President Joe Biden on Wednesday tapped Space Force operations chief Lt. Gen. Chance Saltzman to head the service as the next four-star chief of space operations.
If confirmed by the Senate, Saltzman will become the second person to serve as the Space Force’s top officer since the service’s establishment in December 2019. He would succeed General John “Jay” Raymond, who will retire after 35 years of service in the Air Force and nearly three in the Space Force.
According to SpaceNews, which first reported on the election Thursday, Raymond strongly supported Saltzman’s selection as his successor.
Other candidates for the position included Lt. Gen. Stephen Whiting, who heads the Space Force’s operations branch, and Lt. Gen. John Shaw, the second-ranking officer in the Pentagon‘s U.S. Space Command.
Saltzman has recently become the focal point for high-level military planning initiatives, from the Air Force’s corporate study on multidomain command and control in 2017 to serving as the Space Force’s first deputy chief of space, cyber and nuclear operations.
A proud graduate of Boston University, he joined the Air Force in 1991 as a nuclear missile operator before moving on to military space jobs. He later held senior program and planning positions, as well as a year-long tour as deputy commander of US Air Forces Central Command—the first non-aviator to hold the post.
Along the way, Saltzman has earned a reputation as an articulate big-picture thinker, leading the way in breaking down the Pentagon’s most entrenched barriers to joint operations.
“He has strengthened all of the space and cyber functions in the various divisions of the Combined Air Operations Center, increasing their stature within the divisions to ensure those pieces are also integrated into everything we do,” Air Force Col AFCENT Air, Space and Information Operations Director Byron Pompa said in a 2020 press release.
Since becoming Space Force’s chief of operations in August 2020, Saltzman has addressed the broader questions behind space warfare: how should the service define its readiness and how can it work seamlessly with other parts of the military behemoth.
The Space Force now has nearly 16,000 Guardians and civilians. Either wearing the service’s uniform or seconded from other branches, they operate US military satellites and radars for missions such as GPS, communications, missile warning and surveillance as part of the Department of Air Force.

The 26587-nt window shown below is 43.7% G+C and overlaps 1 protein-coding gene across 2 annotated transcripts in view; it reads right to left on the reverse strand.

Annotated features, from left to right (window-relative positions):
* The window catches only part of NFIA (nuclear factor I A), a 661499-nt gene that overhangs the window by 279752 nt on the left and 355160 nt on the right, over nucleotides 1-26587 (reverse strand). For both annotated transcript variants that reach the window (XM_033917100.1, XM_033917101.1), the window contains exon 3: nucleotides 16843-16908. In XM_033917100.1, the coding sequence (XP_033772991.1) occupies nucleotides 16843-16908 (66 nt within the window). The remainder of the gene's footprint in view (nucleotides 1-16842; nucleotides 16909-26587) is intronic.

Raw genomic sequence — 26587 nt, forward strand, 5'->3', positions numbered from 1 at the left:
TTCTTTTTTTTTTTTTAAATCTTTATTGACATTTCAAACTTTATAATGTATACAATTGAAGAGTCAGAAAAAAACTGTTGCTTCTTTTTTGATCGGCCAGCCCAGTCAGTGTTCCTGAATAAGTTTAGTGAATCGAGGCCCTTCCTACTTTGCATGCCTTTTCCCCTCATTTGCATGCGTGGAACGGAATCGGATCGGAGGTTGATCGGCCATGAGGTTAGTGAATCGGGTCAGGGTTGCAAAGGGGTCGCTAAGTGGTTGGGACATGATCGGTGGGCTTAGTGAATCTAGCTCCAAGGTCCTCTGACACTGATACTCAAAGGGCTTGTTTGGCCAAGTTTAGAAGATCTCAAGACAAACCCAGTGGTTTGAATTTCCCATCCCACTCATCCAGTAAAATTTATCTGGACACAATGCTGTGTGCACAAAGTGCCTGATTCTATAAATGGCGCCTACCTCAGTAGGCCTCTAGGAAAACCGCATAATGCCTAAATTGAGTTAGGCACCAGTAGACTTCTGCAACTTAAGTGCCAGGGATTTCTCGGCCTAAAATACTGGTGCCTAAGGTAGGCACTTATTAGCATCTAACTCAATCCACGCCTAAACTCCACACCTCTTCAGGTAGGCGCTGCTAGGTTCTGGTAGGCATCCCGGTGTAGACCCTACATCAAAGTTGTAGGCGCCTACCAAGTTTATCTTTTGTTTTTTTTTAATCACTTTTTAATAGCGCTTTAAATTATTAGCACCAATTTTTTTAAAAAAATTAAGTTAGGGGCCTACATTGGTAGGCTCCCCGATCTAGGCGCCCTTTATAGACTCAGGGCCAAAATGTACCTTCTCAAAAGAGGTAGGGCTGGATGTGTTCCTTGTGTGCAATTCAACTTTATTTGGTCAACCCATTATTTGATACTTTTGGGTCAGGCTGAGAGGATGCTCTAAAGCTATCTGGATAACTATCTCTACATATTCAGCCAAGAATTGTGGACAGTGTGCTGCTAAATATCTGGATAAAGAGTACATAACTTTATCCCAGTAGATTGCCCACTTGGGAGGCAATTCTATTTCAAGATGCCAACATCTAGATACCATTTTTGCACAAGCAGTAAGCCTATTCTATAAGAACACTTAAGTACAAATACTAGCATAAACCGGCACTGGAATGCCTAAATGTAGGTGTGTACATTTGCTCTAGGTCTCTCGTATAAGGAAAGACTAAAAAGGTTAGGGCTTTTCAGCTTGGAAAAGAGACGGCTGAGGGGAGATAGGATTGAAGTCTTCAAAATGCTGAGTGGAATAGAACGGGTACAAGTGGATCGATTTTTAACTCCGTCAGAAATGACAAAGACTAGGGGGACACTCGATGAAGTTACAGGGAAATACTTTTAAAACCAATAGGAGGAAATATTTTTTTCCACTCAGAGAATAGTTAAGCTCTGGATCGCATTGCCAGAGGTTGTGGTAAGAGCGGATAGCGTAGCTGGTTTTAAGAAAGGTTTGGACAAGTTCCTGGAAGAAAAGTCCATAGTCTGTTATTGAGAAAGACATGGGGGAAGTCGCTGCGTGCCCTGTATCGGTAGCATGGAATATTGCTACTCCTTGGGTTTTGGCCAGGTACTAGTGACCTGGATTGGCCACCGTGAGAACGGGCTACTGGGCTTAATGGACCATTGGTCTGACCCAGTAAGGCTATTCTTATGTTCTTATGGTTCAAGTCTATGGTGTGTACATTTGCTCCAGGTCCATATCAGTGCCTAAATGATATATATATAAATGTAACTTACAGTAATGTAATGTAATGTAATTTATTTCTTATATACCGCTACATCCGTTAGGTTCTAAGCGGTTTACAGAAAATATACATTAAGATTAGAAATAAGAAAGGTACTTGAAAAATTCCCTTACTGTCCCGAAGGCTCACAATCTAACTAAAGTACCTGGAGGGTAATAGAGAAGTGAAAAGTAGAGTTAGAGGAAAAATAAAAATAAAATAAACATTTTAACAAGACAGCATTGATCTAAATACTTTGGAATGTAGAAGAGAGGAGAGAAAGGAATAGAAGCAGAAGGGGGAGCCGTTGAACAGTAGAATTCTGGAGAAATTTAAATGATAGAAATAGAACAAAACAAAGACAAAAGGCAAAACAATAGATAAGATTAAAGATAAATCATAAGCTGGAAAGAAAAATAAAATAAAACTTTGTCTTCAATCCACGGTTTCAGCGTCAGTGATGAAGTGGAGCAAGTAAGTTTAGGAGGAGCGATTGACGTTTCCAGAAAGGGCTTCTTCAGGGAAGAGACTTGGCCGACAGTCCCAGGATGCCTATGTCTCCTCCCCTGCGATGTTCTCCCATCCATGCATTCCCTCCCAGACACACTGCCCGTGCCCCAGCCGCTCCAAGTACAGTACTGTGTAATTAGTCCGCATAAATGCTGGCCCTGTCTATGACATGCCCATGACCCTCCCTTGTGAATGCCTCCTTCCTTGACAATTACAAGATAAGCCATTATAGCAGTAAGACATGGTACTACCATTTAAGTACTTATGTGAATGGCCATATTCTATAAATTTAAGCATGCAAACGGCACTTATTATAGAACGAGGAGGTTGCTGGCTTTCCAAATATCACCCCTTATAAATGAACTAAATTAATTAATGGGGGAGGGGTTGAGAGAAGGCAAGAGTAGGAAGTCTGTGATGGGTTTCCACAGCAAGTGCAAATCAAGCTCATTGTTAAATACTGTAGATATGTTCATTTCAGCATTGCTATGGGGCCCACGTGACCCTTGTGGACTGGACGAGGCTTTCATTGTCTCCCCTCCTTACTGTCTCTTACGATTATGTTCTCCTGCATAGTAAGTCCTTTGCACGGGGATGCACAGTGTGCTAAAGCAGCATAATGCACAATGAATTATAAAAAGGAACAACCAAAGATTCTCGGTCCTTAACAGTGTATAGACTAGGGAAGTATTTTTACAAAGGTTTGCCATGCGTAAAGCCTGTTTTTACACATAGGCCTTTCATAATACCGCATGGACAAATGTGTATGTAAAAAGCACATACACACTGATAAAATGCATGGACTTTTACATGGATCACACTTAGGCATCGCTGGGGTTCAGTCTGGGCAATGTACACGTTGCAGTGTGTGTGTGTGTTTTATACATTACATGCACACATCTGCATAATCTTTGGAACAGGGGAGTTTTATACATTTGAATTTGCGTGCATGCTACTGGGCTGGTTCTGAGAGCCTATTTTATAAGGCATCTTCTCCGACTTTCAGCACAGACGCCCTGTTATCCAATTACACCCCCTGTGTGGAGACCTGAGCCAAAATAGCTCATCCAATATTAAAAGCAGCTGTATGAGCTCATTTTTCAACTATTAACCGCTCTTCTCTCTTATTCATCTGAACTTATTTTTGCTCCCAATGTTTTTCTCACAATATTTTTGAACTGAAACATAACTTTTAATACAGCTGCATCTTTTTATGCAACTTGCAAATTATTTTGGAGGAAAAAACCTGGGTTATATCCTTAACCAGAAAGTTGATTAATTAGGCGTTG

Formed largely from the former Air Force Space Command, it includes missile launch bases in California and Florida, and a variety of other installations in Colorado and around the world.
The service has taken a leading role in naming and blaming foreign actors for what it sees as bad behavior in orbit, such as:
“Protecting and defending our space-based capabilities and defending our combined forces from irresponsible or hostile use of space-based capabilities is why your Space Force was formed,” Saltzman said at the 2022 GEOINT Symposium.
He envisions possible lessons from Russia’s war against Ukraine, in which commercial satellite constellations play a key role in intelligence gathering and public transparency, despite Russian cyberattacks.
“If you think the only way to drain space capacity is to shoot down satellites, you’re missing the big picture…since these cyberattacks are happening on ground networks,” Saltzman told reporters in May.
Two key challenges will be lobbying for a growing military space budget with lawmakers wary of bureaucratic bloat, and convincing the American public of the merits of their newest military branch.
He will also represent the service, which is trying to make its own mark on issues from troop recruitment and retention to a non-traditional approach to guard and reserve components.
The Space Force is working on the details to bring the Space Development Agency under its roof, to accelerate a huge constellation of commercial satellites for military use, and to take over parts of the Navy and Army space companies, among other things.
Saltzman must appear before the Senate Armed Services Committee before a confirmation vote by the full chamber. A Space Force spokesman told the Air Force Times on Wednesday that a change in command could occur towards the end of 2022.
Rachel is a Marine Corps Veteran, Penn State alumna, and Masters candidate at New York University in Business and Economic Reporting. She has also written for VTDigger and New York Magazine, and previously worked as an early bird brief editor for Defense News and Military Times.
Rachel Cohen joined the Air Force Times in March 2021 as a senior reporter. Her work has been published in Air Force Magazine, Inside Defense, Inside Health Policy, the Frederick News-Post (Md.), the Washington Post, and others.